- It doesn’t have the new eInk Pearl screen. If you were to place Kindle, Nook, and Sony Reader side by side you would always pick one of the other two for reading.
- It’s quite unwieldy as it weighs 12.1 ounces and measures 7.7″ by 4.9″ by 0.5″.
- The color touchscreen for navigation doesn’t gel with the much slower eInk screen for reading. This problem is compounded by a user interface that is rather complicated.
- Nook has the slowest page turns out of the Big 3 eReaders (Kindle, Nook, Sony Reader).
- There’s no text to speech feature.
- The Nook App Store is only going to be for Nook Color in the beginning. Given that only a million or so Nooks have been sold, Apps for the eInk Nook might never really take off.
- It doesn’t have touch for the main reading screen.
- Battery life is relatively low when wireless is on. Total battery life is also a bit low at 10 days.
- It doesn’t support Audible audiobooks and only supports MP3s for music.
- It’s only available in one color.
- It doesn’t support text files.
Nook suffers, in comparison to Kindle and Sony, and my recommendation would be to pick one of those if you’re looking for a dedicated eReader. Buying a second generation eInk based eReader makes little sense when multiple third generation eInk based eReaders are available.
Kindle vs Nook vs Sony – What Kindle brings to the table
The Kindle is a third generation eReader and also has a good ebook store and good infrastructure to support it. Amazon’s desire to preserve its eBook revenue stream means the Kindle imposes some limitations which end up being its major disadvantages.
The Kindle is solid across the board –
- It has the new eInk Pearl screen which is great for reading. It’s the exact same screen as the new Sony Readers. It’s also a much better eInk screen than the one the Nook has.
- Kindle has the best eBook Store, with the best range and the best ebook prices. Nook Store is close, while Sony Store is a distant third.
- Kindle is the simplest eReader to use. You don’t need a computer. You don’t have to figure out complicated menus. It just works.
- Kindle has amazing infrastructure to back it up. Not only does it have 3G for free store browsing and free downloads – It also offers free internet browsing to US Kindle owners.
- Kindle has the best international support – It’s available to be shipped to over 150 countries, WhisperNet is available in 100+ countries, and it’s begun to add books in non-English languages to the Kindle Store.
- Kindle is great for travel for US Kindle owners as they get free Internet Browsing and free store browsing in over 100 countries.
- Kindle has the best battery life – It’s up to a month with wireless off, 3 weeks when using WiFi for wireless, and 10 days when using 3G wireless.
- Kindle’s text to speech feature is great – It lets Kindle owners listen to books, and also makes the Kindle more “accessible” to blind and low vision readers.
- To enable full “accessibility” the Kindle has a Voice Guide feature that reads out menus and book listings.
- Kindle has a physical keyboard – While Amazon has tried its best to nullify this advantage by removing the number keys and making the keys tiny, it’s still good to have a physical keyboard.
- Kindle has an App Store that’s begun to churn out games. There haven’t really been any life-changing apps released but there’s a chance killer apps start appearing eventually.
- Excellent customer service from Amazon.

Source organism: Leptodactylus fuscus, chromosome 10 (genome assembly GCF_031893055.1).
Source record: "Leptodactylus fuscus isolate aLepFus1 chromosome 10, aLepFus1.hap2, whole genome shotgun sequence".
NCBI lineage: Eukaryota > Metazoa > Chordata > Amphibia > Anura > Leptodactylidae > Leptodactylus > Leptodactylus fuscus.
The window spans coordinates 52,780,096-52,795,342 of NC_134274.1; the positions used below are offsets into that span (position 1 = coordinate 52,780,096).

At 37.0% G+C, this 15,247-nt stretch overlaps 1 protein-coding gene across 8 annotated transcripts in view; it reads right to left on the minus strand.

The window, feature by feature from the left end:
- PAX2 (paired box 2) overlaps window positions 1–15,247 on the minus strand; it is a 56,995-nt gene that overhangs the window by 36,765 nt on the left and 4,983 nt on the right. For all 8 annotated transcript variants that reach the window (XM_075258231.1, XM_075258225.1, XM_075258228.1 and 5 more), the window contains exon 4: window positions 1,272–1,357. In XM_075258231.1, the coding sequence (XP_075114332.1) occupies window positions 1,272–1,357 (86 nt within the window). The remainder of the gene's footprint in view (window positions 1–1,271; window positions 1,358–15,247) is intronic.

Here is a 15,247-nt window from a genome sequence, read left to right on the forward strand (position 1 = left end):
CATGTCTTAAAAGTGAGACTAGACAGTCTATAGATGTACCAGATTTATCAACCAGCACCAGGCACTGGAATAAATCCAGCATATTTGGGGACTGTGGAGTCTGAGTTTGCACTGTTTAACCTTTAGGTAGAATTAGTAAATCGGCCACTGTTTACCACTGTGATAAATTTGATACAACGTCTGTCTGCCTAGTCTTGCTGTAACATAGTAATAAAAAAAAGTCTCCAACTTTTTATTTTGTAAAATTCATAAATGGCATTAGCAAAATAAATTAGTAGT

If you factor in the entire ‘eReader + eBook Store + Infrastructure’ ecosystem the Kindle comfortably edges Nook and Sony Reader.
The Kindle is clearly the best dedicated eReader available.
It does, however, have a few significant weaknesses because Amazon wants to make sure that it keeps the eBook revenue stream intact. This leads to strange decisions, such as not adding PDF support until a competitor adds it, and staying away from ePub.
Here are some Kindle weaknesses –
- No support for library books.
- No support for ePub.
- No support for DRM’ed books other than ones from the Kindle Store. This means that the only stores from which you can get eBooks for the Kindle are the Kindle Store and stores that sell DRM-free ebooks.
- It doesn’t have a touch screen.
- It doesn’t support Apple iTunes format music. Also, the music player is hilariously rudimentary – the only options are Next Track and Pause.
- It doesn’t allow custom screensavers – Nook does.
- Kindle isn’t the prettiest eReader around.
- There’s no SD card slot.
- The battery isn’t replaceable.
- There is no ebook lending yet – though it’s supposed to arrive by the end of 2010.
- It isn’t as compact and light as the Sony Reader Pocket Edition.
The significant disadvantages are the first 4, with the first 3 being a direct result of Amazon’s attempts to keep its ebook revenue stream intact.
The Kindle vs Nook vs Sony Decision
At the moment it’s a pretty clear-cut decision –
- Kindle wins Kindle vs Nook vs Sony unless you really need one or more of – library book support, ePub support, a touch screen, lending, a SD Card Slot. If you don’t need these then get the Kindle.
- If you need one or more of these features then the new Sony Reader Touch Edition is the best option. It’s a latest generation eReader with the new eInk Pearl screen, a touch screen, support for ePub, and library book support. It’s a better choice than Nook.
- Nook is the third choice. It’s still a decent option due to the Nook Store being quite good, and because B&N provides good infrastructure and frequent software updates.
Kindle is clearly the best eReader available, and Sony Reader Touch Edition is a very clear second. Nook loses out in the Kindle vs Nook vs Sony comparison. Depending on which features are most important to you, my recommendation would be to pick either Kindle or Sony.